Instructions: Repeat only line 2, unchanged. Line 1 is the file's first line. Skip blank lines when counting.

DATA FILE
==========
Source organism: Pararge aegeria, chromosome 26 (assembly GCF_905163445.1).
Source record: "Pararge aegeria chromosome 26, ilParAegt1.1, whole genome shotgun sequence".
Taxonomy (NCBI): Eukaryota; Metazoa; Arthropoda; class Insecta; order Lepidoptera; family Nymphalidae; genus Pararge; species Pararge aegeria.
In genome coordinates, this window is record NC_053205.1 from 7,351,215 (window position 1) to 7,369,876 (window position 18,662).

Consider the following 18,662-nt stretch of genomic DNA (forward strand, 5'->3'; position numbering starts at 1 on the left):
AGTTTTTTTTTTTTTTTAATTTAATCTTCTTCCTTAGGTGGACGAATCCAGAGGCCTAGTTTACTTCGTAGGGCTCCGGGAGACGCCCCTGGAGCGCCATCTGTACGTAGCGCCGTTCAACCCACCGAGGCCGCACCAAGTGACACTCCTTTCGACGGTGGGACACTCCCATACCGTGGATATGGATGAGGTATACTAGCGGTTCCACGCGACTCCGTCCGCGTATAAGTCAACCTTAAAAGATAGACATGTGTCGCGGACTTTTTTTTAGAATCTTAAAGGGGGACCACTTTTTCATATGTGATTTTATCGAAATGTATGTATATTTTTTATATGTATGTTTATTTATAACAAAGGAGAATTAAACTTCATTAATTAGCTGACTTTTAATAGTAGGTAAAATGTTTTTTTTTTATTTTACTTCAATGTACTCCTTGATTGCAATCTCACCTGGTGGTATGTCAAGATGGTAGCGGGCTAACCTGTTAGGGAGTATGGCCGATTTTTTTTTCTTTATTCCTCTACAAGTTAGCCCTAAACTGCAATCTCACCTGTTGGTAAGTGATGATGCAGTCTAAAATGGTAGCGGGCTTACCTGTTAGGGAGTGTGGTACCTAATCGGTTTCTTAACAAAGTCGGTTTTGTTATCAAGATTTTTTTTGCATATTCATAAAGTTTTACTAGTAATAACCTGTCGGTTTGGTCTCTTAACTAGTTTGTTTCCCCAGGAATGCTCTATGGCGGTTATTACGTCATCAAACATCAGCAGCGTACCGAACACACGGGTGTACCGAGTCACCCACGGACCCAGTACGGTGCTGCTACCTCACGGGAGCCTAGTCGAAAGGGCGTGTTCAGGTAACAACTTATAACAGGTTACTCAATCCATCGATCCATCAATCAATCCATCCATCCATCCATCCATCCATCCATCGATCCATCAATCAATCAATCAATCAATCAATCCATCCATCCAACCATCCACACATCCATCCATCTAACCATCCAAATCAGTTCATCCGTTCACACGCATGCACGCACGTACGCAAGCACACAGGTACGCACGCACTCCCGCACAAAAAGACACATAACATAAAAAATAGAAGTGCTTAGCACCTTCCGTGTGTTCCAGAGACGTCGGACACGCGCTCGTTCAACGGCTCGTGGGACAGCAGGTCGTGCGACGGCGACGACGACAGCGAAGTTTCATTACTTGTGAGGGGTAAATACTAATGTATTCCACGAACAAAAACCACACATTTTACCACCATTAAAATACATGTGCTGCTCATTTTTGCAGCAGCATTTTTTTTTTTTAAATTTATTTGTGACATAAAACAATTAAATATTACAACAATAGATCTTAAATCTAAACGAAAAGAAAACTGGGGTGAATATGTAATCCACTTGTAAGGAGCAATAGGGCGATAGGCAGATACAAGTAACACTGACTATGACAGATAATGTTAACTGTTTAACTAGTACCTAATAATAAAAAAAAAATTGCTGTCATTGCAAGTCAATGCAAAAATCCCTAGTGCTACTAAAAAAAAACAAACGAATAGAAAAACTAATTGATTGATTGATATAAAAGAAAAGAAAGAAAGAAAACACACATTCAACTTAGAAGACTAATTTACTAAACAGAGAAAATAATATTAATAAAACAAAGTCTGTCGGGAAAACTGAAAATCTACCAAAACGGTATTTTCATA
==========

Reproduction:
Source record: "Pararge aegeria chromosome 26, ilParAegt1.1, whole genome shotgun sequence".